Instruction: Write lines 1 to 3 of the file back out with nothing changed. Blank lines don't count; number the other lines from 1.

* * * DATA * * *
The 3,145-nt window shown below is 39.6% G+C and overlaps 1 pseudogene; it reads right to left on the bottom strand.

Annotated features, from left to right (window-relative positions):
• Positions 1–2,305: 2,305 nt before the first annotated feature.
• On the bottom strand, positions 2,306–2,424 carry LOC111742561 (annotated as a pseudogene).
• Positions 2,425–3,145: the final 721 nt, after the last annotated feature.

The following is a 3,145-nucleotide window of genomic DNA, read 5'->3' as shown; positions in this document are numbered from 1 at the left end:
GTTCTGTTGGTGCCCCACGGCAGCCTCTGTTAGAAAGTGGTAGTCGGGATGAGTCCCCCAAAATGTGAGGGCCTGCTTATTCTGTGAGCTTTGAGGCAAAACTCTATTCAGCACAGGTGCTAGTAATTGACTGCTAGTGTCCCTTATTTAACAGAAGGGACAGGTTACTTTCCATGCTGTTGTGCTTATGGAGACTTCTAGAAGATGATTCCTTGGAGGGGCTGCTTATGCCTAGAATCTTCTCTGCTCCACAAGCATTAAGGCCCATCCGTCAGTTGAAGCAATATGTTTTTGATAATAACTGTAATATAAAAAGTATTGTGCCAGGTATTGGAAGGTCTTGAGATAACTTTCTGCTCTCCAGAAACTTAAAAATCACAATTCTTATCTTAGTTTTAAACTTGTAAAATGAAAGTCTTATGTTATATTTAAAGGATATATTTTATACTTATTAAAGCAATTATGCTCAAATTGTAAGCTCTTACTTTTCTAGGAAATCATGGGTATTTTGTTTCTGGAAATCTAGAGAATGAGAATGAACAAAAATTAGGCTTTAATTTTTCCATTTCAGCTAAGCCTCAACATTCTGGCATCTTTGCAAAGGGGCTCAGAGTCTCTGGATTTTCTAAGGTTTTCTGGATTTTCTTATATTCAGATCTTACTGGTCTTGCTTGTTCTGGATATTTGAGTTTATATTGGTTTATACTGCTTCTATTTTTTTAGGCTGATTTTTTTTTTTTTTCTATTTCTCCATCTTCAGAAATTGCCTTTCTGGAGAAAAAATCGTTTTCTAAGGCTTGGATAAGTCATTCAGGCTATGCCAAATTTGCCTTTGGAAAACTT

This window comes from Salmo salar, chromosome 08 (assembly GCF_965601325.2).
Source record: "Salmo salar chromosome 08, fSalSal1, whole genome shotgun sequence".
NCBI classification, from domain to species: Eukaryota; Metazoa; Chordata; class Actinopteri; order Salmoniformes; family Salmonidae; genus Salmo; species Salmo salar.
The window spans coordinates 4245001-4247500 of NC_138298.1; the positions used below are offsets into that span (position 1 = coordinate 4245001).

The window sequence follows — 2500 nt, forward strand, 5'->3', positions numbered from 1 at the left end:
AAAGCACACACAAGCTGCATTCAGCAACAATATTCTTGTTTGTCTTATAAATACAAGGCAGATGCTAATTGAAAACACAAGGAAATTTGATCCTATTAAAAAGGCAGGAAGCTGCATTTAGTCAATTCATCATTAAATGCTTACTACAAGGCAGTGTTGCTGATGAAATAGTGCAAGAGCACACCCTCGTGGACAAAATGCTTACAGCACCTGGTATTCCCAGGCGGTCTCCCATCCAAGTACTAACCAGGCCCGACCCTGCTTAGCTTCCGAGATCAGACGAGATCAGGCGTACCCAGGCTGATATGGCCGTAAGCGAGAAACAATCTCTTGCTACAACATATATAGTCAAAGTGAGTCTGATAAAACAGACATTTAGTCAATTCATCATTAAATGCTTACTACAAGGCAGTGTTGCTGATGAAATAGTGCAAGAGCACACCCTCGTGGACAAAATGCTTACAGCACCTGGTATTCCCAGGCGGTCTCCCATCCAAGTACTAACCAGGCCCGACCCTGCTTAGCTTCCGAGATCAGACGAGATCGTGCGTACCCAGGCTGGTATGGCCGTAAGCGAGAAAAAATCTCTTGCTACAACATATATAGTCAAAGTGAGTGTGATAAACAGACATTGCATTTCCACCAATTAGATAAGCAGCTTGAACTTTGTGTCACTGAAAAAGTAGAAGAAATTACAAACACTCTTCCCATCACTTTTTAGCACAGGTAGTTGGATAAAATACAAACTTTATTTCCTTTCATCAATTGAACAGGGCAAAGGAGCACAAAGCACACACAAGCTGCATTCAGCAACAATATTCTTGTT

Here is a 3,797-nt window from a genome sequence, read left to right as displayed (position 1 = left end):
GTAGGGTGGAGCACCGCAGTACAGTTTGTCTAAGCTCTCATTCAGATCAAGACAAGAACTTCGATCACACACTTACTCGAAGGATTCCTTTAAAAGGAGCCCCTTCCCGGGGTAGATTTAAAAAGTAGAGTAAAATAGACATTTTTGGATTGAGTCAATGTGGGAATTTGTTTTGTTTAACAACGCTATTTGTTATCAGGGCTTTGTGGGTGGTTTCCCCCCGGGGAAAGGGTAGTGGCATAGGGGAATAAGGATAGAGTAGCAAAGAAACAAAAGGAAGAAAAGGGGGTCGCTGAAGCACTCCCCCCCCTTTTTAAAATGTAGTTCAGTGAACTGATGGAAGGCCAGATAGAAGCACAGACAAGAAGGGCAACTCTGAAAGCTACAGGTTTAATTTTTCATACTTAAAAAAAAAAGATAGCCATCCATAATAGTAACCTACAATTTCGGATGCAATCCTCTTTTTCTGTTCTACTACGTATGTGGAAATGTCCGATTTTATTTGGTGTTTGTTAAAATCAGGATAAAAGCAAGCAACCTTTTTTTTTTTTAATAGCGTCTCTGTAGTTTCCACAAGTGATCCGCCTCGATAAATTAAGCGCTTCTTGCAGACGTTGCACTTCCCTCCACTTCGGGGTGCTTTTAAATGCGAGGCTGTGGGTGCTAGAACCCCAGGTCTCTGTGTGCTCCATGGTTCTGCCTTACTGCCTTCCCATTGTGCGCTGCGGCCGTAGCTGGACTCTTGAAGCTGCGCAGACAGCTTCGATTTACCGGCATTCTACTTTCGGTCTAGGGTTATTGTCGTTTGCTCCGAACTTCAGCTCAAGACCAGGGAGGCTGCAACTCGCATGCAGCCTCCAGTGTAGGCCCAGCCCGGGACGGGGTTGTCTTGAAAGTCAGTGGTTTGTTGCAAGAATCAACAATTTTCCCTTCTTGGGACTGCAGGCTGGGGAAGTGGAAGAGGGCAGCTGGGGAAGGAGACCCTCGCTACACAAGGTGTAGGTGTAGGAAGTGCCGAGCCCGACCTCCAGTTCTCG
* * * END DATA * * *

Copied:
The 3,145-nt window shown below is 39.6% G+C and overlaps 1 pseudogene; it reads right to left on the bottom strand.

Annotated features, from left to right (window-relative positions):
• Positions 1–2,305: 2,305 nt before the first annotated feature.